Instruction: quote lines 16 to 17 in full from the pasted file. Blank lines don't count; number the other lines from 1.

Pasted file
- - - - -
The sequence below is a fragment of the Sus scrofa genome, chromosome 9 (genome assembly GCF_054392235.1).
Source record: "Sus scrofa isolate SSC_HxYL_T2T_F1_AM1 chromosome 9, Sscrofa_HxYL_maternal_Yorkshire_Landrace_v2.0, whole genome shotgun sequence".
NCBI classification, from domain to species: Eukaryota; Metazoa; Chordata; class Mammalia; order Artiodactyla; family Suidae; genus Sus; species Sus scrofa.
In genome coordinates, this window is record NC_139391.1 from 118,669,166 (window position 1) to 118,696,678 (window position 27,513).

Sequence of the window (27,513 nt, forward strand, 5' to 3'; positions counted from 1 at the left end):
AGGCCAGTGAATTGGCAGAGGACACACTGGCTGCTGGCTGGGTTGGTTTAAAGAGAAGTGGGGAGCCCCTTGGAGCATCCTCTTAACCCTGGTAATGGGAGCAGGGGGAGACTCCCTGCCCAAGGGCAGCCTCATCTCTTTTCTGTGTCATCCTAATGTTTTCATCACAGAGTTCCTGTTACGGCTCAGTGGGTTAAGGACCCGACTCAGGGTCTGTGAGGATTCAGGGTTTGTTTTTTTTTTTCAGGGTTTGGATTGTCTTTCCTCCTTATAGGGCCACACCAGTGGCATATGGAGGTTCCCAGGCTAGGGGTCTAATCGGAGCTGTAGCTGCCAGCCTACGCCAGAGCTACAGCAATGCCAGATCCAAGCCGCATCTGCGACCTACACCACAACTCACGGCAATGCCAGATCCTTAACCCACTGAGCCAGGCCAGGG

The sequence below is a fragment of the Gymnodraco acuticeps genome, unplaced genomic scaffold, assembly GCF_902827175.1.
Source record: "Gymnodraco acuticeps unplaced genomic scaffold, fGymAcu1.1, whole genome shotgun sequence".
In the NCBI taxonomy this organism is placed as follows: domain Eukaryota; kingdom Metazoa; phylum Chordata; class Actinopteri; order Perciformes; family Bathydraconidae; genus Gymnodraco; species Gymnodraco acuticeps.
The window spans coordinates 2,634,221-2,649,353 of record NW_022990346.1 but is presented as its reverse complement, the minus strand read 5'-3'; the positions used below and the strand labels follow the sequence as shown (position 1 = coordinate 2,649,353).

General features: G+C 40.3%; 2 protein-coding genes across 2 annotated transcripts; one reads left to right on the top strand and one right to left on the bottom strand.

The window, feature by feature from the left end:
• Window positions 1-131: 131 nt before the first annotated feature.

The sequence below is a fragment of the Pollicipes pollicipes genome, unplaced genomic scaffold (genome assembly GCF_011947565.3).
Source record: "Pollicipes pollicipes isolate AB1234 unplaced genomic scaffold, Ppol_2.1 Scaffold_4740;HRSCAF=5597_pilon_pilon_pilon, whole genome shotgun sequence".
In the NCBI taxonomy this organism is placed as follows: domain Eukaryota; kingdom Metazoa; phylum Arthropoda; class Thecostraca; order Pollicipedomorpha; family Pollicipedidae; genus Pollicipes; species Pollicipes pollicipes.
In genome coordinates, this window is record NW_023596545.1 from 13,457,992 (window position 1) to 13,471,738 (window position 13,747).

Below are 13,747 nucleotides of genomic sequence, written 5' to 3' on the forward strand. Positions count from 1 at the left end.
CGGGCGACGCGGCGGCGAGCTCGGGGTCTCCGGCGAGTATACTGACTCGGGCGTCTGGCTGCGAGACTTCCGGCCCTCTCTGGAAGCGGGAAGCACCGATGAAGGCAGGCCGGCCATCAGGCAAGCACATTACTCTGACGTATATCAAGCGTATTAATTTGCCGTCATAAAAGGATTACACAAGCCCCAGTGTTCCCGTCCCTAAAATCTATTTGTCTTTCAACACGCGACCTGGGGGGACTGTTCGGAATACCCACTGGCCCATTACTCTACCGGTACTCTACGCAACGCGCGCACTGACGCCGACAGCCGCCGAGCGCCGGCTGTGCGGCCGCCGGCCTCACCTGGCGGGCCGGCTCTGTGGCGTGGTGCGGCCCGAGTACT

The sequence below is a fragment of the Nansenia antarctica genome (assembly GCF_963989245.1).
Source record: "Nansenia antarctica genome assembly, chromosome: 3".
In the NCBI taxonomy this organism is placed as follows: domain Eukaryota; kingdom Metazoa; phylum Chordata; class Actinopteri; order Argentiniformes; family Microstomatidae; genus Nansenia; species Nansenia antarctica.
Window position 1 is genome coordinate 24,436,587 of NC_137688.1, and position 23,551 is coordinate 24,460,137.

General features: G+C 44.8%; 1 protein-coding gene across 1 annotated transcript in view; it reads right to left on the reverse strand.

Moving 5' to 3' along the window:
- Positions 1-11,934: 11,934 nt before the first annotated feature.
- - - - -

In the NCBI taxonomy this organism is placed as follows: domain Eukaryota; kingdom Metazoa; phylum Arthropoda; class Thecostraca; order Pollicipedomorpha; family Pollicipedidae; genus Pollicipes; species Pollicipes pollicipes.
In genome coordinates, this window is record NW_023596545.1 from 13,457,992 (window position 1) to 13,471,738 (window position 13,747).